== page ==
Austenitic stainless steel is designed to be nonmagnetic. A great example of an everyday application for austenitic stainless steel is a stainless steel oven. This is most likely not magnetic like your stainless steel refrigerator, but it still matches and functions like the same. Austenitic stainless steel is steel alloyed with high levels of chromium and nickel, and low amounts of carbon. This type of stainless steel is one of the most common due to its exceptional resistance to corrosion and superior formability.
Precipitation-hardening stainless steel is a strong stainless steel. One of the most common precipitation-hardening stainless steels is 17-4 stainless steel. Made out of exactly 17 percent chromium and four percent nickel, it’s alloyed with copper, aluminum, titanium, molybdenum, or niobium. This metal alloy is extremely corrosion-resistant, to the point that it’s comparable to austenitic stainless steel. It’s also hardened to higher strengths than most other types of stainless steel. This type of stainless steel is popular in the chemical processing, aerospace, and metalworking industries due to its incredible strength and corrosion resistance.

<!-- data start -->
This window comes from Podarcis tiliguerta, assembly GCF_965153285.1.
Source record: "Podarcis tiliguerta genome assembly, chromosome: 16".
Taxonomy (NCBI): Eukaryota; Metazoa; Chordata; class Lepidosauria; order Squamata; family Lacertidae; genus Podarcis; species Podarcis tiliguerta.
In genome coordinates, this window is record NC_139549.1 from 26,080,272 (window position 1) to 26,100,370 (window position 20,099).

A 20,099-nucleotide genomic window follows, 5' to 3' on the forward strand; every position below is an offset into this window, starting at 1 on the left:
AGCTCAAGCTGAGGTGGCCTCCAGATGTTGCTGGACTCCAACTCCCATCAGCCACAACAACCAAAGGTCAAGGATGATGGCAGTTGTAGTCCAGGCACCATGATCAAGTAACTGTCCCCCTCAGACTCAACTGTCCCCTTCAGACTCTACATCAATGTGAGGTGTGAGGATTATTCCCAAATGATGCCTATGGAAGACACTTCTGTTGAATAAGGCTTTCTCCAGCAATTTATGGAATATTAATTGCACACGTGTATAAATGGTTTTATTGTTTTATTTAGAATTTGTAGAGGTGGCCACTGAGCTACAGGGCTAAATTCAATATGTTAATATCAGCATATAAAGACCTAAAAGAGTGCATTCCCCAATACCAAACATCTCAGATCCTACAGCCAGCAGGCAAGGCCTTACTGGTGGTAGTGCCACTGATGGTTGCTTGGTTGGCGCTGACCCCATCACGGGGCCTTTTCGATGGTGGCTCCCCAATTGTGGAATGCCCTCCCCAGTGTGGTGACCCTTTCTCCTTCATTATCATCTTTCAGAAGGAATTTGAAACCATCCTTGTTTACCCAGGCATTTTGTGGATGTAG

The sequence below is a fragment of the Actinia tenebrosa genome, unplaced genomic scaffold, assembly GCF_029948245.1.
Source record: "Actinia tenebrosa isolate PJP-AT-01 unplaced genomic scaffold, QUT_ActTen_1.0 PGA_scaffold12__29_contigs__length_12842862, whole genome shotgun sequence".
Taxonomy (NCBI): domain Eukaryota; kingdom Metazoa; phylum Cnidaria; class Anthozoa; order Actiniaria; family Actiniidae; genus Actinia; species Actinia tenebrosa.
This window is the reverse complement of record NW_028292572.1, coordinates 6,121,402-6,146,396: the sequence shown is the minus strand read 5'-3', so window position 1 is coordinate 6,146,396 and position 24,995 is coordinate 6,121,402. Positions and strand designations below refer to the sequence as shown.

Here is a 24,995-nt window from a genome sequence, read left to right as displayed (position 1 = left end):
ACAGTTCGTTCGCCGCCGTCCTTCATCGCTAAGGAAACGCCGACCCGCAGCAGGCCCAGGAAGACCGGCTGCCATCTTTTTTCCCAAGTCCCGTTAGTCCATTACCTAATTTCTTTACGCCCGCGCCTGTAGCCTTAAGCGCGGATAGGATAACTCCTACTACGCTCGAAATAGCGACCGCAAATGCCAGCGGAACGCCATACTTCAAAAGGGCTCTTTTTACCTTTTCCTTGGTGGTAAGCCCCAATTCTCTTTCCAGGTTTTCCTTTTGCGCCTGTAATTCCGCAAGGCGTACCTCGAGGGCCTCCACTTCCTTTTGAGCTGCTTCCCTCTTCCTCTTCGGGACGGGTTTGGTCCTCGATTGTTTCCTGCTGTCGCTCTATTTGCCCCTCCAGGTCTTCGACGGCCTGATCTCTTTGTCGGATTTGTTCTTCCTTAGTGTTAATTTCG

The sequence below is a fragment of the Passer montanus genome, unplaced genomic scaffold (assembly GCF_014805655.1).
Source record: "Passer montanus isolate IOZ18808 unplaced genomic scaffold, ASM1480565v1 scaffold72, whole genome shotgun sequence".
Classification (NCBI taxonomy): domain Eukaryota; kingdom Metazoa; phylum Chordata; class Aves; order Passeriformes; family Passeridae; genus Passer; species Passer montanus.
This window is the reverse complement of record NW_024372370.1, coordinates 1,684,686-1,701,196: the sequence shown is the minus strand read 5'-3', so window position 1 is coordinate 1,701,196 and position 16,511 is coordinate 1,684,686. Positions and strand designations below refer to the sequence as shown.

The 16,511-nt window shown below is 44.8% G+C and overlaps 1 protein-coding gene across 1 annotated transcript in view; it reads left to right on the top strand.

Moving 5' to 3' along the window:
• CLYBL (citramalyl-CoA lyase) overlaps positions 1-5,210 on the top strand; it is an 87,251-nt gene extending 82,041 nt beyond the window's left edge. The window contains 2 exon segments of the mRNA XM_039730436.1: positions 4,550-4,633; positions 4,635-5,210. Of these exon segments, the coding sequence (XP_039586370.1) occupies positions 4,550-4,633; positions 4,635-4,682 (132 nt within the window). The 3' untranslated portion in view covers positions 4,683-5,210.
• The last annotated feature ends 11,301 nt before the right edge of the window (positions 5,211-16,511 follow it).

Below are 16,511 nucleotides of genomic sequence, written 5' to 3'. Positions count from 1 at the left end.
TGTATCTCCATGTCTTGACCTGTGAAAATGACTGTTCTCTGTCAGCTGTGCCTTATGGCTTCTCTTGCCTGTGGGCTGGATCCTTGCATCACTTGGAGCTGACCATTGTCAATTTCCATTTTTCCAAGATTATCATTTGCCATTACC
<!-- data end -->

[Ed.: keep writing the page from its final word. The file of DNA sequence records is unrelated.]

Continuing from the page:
Duplex stainless steel is a complicated metal. It’s partially an austenitic stainless steel and partially a ferritic stainless steel. This is one of the strongest stainless steels available, as it nearly doubles the strength of a regular austenitic or ferritic stainless steel. It’s most commonly used for heavy equipment and in industries that require extreme strength and resistance to stress corrosion cracking. This metal alloy is corrosion-resistant in general, but it resists stress corrosion cracking best of all.
There are many more types of stainless steel besides the three listed above—these are just the most common ones in everyday applications. For all of your stainless steel needs, contact Wieland Diversified. Our vast selection of our stainless steels allows you to find the exact material you need.